Are Major 3D Printer Manufacturers Prisoners Of Their Technologies?

By on October 9th, 2017 in Ideas

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 Is there any escape for 3D printer manufacturers?
Is there any escape for 3D printer manufacturers?

I’m thinking about how new 3D printing processes can affect existing companies, and it’s not pretty. 

The thought was triggered by yet another speculative story from an investment newsletter that was wondering whether to buy or sell a 3D printing stock. Stratasys, in this case, but it doesn’t matter.

The piece talked about how the stock rose precipitously during the 2014 ultra-hype period of 3D printing, and then crashed mercilessly in the following years. The same could be said of ALL 3D printing stocks, as they all underwent the same treatment by the market. Basically it was caused by the public’s overestimation of the 3D printing capabilities, and the subsequent let-down when they realized it wasn’t what they hoped for. 

The report postulated whether this company (Stratasys) could recover in the future and drive up a higher stock value. The writer of this story, and those of countless other investment-related speculation, generally have no idea what’s really going on in a 3D printing company aside from their basic financials and some analytics on their stock price movements. 

But you and I do know more. 

We know that the larger 3D printing companies have patented their processes long ago and have built huge businesses based on those patents. We know they have developed business models dependent on the revenues generated by the way in which they’ve applied their patent to the market. Some companies, for example, charge highly for their proprietary materials that are required for use in their equipment. 

But we also know that all 3D printing technologies are vulnerable. We know current methods are generally very expensive to produce objects, which has limited their application in industry. 

That hefty usage price opens the door very wide for competition and innovation. And therefore we see researchers working diligently on new forms of 3D printing, with many new techniques emerging each month. New materials also keep appearing.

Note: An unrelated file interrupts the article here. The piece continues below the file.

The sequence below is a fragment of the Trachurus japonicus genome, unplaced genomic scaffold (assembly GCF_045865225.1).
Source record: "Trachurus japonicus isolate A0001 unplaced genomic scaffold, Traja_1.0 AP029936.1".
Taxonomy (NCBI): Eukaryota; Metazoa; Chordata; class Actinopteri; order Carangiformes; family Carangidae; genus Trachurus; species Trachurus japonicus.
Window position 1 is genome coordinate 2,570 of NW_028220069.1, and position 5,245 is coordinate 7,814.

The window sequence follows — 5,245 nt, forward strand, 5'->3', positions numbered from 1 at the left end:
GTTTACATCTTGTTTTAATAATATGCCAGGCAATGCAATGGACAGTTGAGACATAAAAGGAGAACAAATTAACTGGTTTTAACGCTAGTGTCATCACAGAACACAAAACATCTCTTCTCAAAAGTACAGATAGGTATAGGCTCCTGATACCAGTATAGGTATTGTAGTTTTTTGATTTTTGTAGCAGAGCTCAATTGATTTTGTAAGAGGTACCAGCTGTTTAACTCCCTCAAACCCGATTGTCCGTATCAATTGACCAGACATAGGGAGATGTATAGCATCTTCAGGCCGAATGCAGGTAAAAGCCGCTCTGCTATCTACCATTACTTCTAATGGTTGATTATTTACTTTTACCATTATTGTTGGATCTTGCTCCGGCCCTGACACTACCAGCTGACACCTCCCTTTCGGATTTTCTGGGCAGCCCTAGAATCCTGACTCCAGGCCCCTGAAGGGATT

This puts the larger 3D printer manufacturers in a vulnerable position. What happens if a new market entrant develops a new 3D printing process that’s better and less expensive than current approaches? 

Does that happen? It does indeed, from time to time. Most recently we’ve seen how “cold” 3D metal printing processes have emerged to take a bite out of the main 3D metal printing market, and these approaches could theoretically be scaled up to take even more. 

I believe the only route a major manufacturer can take is to continue to innovate. And by innovating, I don’t mean tweaking the original process; I mean inventing new ones, just like their competitors are doing. That means I’d like to see these manufacturers have a very healthy R&D budget, with frequent releases of new developments. Sometimes that’s the case, sometimes not. 

Short of that, I suppose they could buy the competitors, too. 

Meanwhile, the analytical investors may find themselves caught when they commit to buying stock of a big 3D printing company, only to find their business model is mortally wounded overnight when a new entrant appears. 

By Kerry Stevenson

Kerry Stevenson, aka "General Fabb" has written over 8,000 stories on 3D printing at Fabbaloo since he launched the venture in 2007, with an intention to promote and grow the incredible technology of 3D printing across the world. So far, it seems to be working!